A Lot of thinking aloud, display of locally made goods and local cuisine were part of this annual festival, besides of course music.
By Edward Tsumele, CITYLIFE/ARTS Editor
When I arrived at Con Hill on Saturday 25 March, 2023 to attend various festivities taking place in the precinct during the Human Right Festival at mid-day, it was drizzling outside. In fact it has been drizzling since Friday evening.
I joked to someone I know that in Africa when it rains when often say that it is a blessing, but that day it did not look like a blessed day as festival goers either had umbrella or drenched in rain. As I made my way inside I however came face to face with several entrepreneurs who had laid out tables selling anything from fashionable designer clothes, hand-made bangles, earrings to food vendors.
They defied the Rain gods to be at the festival come rain or sunshine. It was a market to marvel at locally made clothes. It was actually the allure of the food stalls that attracted my attention instantly once I was in the area. You could smell a mosaic of all South African food menus at one place. I started getting hungry even though till that time I was fine.
I was not happy that I did not have my bank card with me. Neither did I have cash. Why did I not think about this? I asked myself. I then moved on and surveyed the stalls that were promoting the values of this civil organisation or that. The ranged From those creating climate change awareness to those promoting media freedom and democracy.
It became clear that the Human Rights Festival is more than just a festival where one goes to chill. It is a place that is more than just a festival. I moved on and entered the Women’s jail section’s courtyard and came face to face with a book fair promoting the works of independent publishers and book traders. Well known publisher and former diplomat Saul Molobi was the programmes director.
Book traders were displaying their books mainly by self-published authors, and encouragingly there was a number of books on display written by child authors, some as young as 11, who spoke confidently about why they published their books.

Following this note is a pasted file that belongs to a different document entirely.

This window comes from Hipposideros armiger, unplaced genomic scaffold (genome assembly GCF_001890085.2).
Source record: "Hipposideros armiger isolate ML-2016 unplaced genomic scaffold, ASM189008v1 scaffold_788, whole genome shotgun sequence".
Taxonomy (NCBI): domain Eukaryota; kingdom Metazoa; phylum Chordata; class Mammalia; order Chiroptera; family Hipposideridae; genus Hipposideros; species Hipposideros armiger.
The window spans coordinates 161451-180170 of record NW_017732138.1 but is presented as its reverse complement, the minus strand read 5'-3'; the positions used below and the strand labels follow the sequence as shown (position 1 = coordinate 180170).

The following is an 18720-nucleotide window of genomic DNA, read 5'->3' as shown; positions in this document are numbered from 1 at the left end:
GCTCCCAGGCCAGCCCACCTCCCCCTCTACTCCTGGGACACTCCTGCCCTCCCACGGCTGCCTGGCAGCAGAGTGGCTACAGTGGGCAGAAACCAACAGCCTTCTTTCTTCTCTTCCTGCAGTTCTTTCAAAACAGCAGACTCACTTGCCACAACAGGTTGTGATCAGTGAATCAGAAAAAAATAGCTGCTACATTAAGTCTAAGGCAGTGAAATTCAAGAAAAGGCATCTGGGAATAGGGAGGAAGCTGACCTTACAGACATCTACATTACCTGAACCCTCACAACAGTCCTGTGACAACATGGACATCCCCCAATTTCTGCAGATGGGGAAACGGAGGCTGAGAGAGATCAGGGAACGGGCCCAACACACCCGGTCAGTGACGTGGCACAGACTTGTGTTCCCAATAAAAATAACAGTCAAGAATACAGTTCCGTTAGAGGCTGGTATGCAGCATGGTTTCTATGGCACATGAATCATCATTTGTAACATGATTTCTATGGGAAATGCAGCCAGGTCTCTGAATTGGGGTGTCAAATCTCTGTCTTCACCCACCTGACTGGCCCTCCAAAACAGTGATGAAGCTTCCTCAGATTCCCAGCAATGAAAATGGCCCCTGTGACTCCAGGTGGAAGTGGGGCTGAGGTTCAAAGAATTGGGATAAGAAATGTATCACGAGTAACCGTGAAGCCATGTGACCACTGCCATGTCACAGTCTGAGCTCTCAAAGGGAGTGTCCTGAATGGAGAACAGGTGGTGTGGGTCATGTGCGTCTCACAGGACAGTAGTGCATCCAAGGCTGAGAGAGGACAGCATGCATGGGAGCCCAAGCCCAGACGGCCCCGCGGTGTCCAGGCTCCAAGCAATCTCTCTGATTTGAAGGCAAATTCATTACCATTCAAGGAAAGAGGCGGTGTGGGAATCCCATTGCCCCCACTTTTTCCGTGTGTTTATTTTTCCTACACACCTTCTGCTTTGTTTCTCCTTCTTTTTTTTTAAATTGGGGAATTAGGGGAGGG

These young ones are clever these days. I had no option but to admit. Their thoughts are deeper than what we think of them believe you me. I hung around this book fair section longer that I intended to do because what came out of the speakers’ brains and mouths was something interesting and worth listening to.
Broadcaster-turned author and publisher Thabiso Sikwane spoke about her newly published children’s book. She explained that she did not publish this book simply because she wants to earn money from its sales. It was because she did not want the young ones to experience what she did when she went to a then all white school, becoming the only black girl in a sea of white children. She felt alienated and almost drowned in a swimming pool as she did not know a single English word and could not confine to any of the swimming instructors and she took almost a fatal plunge. “For six years I did not want to go near that swimming pool,” she said.
I was embrace by child author, 11 year old Siyavuya Macebe who penned a book about school bulling and spoke intelligently about the issue.
Molobi spoke about the politics of the publishing industry in South Africa and how it remains untransformed. Academic and author Leslie Dikeni spoke about the lives of writers and artists and how it is a lonely business. He said often good and deep writing comes from such creators who have time to think and thinking often demands a lot from a writer or artist. He gave an example of Gerald Sekoto, with whom he lived while he was studying in Paris while Sekoto was painting and how Sekoto suffered to create the kind of work that everybody in contemporary South Africa is after collecting. The same fate befell Lewis Nkosi who spent most of his time before coming home a few years before he passed on. He said this to illustrate the fact that thinking and writing is sometimes a painful and lonely process that artists have to endure before their works have a timeless relevance to society.
He explained that his books which are framed conceptually are there to achieve timeliness and not instant fame or recognition for him. Books and ideas must transform society, but often market forces shape the way a writer writes and that often results in books produced to sell and to achieve instant fame and financial comfort, and not to transform society.
The festival wound up yesterday, March 26, 2023.